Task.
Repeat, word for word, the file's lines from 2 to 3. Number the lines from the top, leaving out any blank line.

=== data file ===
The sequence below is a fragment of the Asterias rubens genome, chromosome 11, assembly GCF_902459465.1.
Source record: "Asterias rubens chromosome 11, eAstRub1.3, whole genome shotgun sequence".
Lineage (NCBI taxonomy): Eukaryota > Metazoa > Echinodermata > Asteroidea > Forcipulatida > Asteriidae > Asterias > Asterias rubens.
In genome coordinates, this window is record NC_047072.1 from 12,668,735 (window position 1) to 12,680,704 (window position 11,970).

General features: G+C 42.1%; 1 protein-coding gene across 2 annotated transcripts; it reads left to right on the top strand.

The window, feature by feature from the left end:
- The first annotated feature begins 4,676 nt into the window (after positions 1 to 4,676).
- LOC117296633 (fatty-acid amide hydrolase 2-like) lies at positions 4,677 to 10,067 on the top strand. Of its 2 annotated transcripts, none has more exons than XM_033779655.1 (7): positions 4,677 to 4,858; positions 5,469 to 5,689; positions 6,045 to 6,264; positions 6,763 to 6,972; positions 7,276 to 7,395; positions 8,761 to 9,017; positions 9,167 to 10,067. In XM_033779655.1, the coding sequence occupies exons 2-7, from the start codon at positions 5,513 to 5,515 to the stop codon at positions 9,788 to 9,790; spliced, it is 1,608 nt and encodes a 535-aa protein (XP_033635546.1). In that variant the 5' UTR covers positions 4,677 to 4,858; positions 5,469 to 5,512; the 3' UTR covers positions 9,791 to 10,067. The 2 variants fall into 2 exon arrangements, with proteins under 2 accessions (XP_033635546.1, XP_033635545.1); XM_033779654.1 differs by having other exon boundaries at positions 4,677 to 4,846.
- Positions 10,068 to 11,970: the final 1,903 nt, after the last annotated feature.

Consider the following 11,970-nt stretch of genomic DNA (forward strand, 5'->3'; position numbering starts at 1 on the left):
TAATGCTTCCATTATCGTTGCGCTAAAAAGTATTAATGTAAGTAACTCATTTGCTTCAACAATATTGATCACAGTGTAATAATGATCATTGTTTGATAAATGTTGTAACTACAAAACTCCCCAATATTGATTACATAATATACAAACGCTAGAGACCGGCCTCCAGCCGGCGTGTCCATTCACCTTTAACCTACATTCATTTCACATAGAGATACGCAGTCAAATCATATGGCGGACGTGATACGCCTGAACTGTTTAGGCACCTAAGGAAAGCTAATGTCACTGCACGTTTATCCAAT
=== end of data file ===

Source record: "Asterias rubens chromosome 11, eAstRub1.3, whole genome shotgun sequence".
Lineage (NCBI taxonomy): Eukaryota > Metazoa > Echinodermata > Asteroidea > Forcipulatida > Asteriidae > Asterias > Asterias rubens.